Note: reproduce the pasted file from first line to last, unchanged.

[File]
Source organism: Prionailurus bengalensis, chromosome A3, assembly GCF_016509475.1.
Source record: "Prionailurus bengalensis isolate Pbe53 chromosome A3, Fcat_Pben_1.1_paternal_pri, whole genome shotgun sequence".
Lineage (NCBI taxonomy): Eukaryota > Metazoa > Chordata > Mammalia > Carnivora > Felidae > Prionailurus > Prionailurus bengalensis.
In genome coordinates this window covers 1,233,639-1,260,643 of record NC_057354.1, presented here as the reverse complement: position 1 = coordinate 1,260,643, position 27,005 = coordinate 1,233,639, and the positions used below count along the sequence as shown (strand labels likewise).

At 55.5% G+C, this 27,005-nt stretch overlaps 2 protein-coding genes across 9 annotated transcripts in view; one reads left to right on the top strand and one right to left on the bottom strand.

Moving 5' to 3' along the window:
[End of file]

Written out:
Source organism: Prionailurus bengalensis, chromosome A3, assembly GCF_016509475.1.
Source record: "Prionailurus bengalensis isolate Pbe53 chromosome A3, Fcat_Pben_1.1_paternal_pri, whole genome shotgun sequence".
Lineage (NCBI taxonomy): Eukaryota > Metazoa > Chordata > Mammalia > Carnivora > Felidae > Prionailurus > Prionailurus bengalensis.
In genome coordinates this window covers 1,233,639-1,260,643 of record NC_057354.1, presented here as the reverse complement: position 1 = coordinate 1,260,643, position 27,005 = coordinate 1,233,639, and the positions used below count along the sequence as shown (strand labels likewise).

At 55.5% G+C, this 27,005-nt stretch overlaps 2 protein-coding genes across 9 annotated transcripts in view; one reads left to right on the top strand and one right to left on the bottom strand.

Moving 5' to 3' along the window: